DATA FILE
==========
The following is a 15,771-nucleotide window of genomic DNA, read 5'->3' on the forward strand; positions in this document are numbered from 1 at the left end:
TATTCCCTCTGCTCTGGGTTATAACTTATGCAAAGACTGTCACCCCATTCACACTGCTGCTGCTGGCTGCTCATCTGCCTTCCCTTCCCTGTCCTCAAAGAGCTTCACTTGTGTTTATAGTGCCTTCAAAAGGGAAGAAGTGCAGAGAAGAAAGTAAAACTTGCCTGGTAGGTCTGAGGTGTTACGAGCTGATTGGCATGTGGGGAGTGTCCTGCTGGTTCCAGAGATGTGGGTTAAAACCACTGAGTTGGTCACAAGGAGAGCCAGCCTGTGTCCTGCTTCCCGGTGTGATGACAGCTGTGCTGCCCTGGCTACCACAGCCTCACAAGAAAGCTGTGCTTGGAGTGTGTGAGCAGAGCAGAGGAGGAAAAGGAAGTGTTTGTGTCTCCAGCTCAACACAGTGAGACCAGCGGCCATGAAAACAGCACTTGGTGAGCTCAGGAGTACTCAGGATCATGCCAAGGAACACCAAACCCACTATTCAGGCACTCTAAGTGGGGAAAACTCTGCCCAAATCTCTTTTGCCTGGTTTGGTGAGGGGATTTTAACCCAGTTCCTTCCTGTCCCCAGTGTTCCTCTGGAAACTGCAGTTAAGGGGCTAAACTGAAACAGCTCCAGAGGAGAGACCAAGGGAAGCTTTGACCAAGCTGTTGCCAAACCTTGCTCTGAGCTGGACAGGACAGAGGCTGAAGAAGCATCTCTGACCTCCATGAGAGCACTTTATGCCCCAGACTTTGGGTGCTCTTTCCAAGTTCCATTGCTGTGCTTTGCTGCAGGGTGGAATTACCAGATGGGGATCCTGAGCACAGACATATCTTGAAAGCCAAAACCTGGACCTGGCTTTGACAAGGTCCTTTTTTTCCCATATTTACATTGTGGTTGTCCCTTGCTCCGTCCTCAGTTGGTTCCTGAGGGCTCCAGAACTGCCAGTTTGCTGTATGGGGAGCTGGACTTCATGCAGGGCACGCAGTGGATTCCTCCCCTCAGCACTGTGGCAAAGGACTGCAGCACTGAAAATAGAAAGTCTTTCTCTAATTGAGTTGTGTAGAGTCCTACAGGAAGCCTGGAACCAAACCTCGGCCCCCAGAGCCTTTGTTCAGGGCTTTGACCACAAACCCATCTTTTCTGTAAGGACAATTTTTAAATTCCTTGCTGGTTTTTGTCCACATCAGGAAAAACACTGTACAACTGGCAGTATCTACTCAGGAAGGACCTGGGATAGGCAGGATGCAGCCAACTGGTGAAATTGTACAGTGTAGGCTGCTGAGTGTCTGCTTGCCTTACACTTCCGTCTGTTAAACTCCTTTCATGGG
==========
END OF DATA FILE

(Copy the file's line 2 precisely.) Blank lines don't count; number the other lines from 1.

TATTCCCTCTGCTCTGGGTTATAACTTATGCAAAGACTGTCACCCCATTCACACTGCTGCTGCTGGCTGCTCATCTGCCTTCCCTTCCCTGTCCTCAAAGAGCTTCACTTGTGTTTATAGTGCCTTCAAAAGGGAAGAAGTGCAGAGAAGAAAGTAAAACTTGCCTGGTAGGTCTGAGGTGTTACGAGCTGATTGGCATGTGGGGAGTGTCCTGCTGGTTCCAGAGATGTGGGTTAAAACCACTGAGTTGGTCACAAGGAGAGCCAGCCTGTGTCCTGCTTCCCGGTGTGATGACAGCTGTGCTGCCCTGGCTACCACAGCCTCACAAGAAAGCTGTGCTTGGAGTGTGTGAGCAGAGCAGAGGAGGAAAAGGAAGTGTTTGTGTCTCCAGCTCAACACAGTGAGACCAGCGGCCATGAAAACAGCACTTGGTGAGCTCAGGAGTACTCAGGATCATGCCAAGGAACACCAAACCCACTATTCAGGCACTCTAAGTGGGGAAAACTCTGCCCAAATCTCTTTTGCCTGGTTTGGTGAGGGGATTTTAACCCAGTTCCTTCCTGTCCCCAGTGTTCCTCTGGAAACTGCAGTTAAGGGGCTAAACTGAAACAGCTCCAGAGGAGAGACCAAGGGAAGCTTTGACCAAGCTGTTGCCAAACCTTGCTCTGAGCTGGACAGGACAGAGGCTGAAGAAGCATCTCTGACCTCCATGAGAGCACTTTATGCCCCAGACTTTGGGTGCTCTTTCCAAGTTCCATTGCTGTGCTTTGCTGCAGGGTGGAATTACCAGATGGGGATCCTGAGCACAGACATATCTTGAAAGCCAAAACCTGGACCTGGCTTTGACAAGGTCCTTTTTTTCCCATATTTACATTGTGGTTGTCCCTTGCTCCGTCCTCAGTTGGTTCCTGAGGGCTCCAGAACTGCCAGTTTGCTGTATGGGGAGCTGGACTTCATGCAGGGCACGCAGTGGATTCCTCCCCTCAGCACTGTGGCAAAGGACTGCAGCACTGAAAATAGAAAGTCTTTCTCTAATTGAGTTGTGTAGAGTCCTACAGGAAGCCTGGAACCAAACCTCGGCCCCCAGAGCCTTTGTTCAGGGCTTTGACCACAAACCCATCTTTTCTGTAAGGACAATTTTTAAATTCCTTGCTGGTTTTTGTCCACATCAGGAAAAACACTGTACAACTGGCAGTATCTACTCAGGAAGGACCTGGGATAGGCAGGATGCAGCCAACTGGTGAAATTGTACAGTGTAGGCTGCTGAGTGTCTGCTTGCCTTACACTTCCGTCTGTTAAACTCCTTTCATGGG